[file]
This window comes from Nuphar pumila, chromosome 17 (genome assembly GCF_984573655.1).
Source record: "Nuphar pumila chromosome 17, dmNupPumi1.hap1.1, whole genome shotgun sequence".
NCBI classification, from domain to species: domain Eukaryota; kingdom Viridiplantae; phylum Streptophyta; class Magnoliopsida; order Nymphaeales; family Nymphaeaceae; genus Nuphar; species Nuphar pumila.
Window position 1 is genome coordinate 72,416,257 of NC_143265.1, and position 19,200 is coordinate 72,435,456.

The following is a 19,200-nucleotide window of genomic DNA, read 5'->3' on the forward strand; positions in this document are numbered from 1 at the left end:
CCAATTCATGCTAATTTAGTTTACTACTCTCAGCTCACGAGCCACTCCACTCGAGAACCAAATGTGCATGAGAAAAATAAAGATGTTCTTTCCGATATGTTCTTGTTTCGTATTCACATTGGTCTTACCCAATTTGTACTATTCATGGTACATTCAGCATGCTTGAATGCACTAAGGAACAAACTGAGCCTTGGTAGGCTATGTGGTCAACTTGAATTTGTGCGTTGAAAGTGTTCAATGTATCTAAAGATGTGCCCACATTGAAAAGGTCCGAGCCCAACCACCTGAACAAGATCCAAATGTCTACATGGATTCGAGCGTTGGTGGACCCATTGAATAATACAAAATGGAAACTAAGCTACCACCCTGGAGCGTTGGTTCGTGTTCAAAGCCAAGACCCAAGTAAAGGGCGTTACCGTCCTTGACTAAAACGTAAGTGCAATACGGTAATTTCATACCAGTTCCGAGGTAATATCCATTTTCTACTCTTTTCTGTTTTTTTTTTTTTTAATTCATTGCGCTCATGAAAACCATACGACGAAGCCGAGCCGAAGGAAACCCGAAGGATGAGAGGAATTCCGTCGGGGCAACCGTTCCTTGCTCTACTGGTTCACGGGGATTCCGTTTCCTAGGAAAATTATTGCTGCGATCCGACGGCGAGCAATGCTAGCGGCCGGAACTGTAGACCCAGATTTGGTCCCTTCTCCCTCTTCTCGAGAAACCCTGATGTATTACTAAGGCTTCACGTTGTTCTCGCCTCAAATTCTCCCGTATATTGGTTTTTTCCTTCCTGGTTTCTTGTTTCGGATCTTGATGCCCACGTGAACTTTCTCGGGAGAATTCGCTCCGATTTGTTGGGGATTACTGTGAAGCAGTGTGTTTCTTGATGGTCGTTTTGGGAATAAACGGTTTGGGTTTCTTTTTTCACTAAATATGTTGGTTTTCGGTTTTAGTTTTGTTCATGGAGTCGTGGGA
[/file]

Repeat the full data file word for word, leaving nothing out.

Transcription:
This window comes from Nuphar pumila, chromosome 17 (genome assembly GCF_984573655.1).
Source record: "Nuphar pumila chromosome 17, dmNupPumi1.hap1.1, whole genome shotgun sequence".
NCBI classification, from domain to species: domain Eukaryota; kingdom Viridiplantae; phylum Streptophyta; class Magnoliopsida; order Nymphaeales; family Nymphaeaceae; genus Nuphar; species Nuphar pumila.
Window position 1 is genome coordinate 72,416,257 of NC_143265.1, and position 19,200 is coordinate 72,435,456.

The following is a 19,200-nucleotide window of genomic DNA, read 5'->3' on the forward strand; positions in this document are numbered from 1 at the left end:
CCAATTCATGCTAATTTAGTTTACTACTCTCAGCTCACGAGCCACTCCACTCGAGAACCAAATGTGCATGAGAAAAATAAAGATGTTCTTTCCGATATGTTCTTGTTTCGTATTCACATTGGTCTTACCCAATTTGTACTATTCATGGTACATTCAGCATGCTTGAATGCACTAAGGAACAAACTGAGCCTTGGTAGGCTATGTGGTCAACTTGAATTTGTGCGTTGAAAGTGTTCAATGTATCTAAAGATGTGCCCACATTGAAAAGGTCCGAGCCCAACCACCTGAACAAGATCCAAATGTCTACATGGATTCGAGCGTTGGTGGACCCATTGAATAATACAAAATGGAAACTAAGCTACCACCCTGGAGCGTTGGTTCGTGTTCAAAGCCAAGACCCAAGTAAAGGGCGTTACCGTCCTTGACTAAAACGTAAGTGCAATACGGTAATTTCATACCAGTTCCGAGGTAATATCCATTTTCTACTCTTTTCTGTTTTTTTTTTTTTTAATTCATTGCGCTCATGAAAACCATACGACGAAGCCGAGCCGAAGGAAACCCGAAGGATGAGAGGAATTCCGTCGGGGCAACCGTTCCTTGCTCTACTGGTTCACGGGGATTCCGTTTCCTAGGAAAATTATTGCTGCGATCCGACGGCGAGCAATGCTAGCGGCCGGAACTGTAGACCCAGATTTGGTCCCTTCTCCCTCTTCTCGAGAAACCCTGATGTATTACTAAGGCTTCACGTTGTTCTCGCCTCAAATTCTCCCGTATATTGGTTTTTTCCTTCCTGGTTTCTTGTTTCGGATCTTGATGCCCACGTGAACTTTCTCGGGAGAATTCGCTCCGATTTGTTGGGGATTACTGTGAAGCAGTGTGTTTCTTGATGGTCGTTTTGGGAATAAACGGTTTGGGTTTCTTTTTTCACTAAATATGTTGGTTTTCGGTTTTAGTTTTGTTCATGGAGTCGTGGGA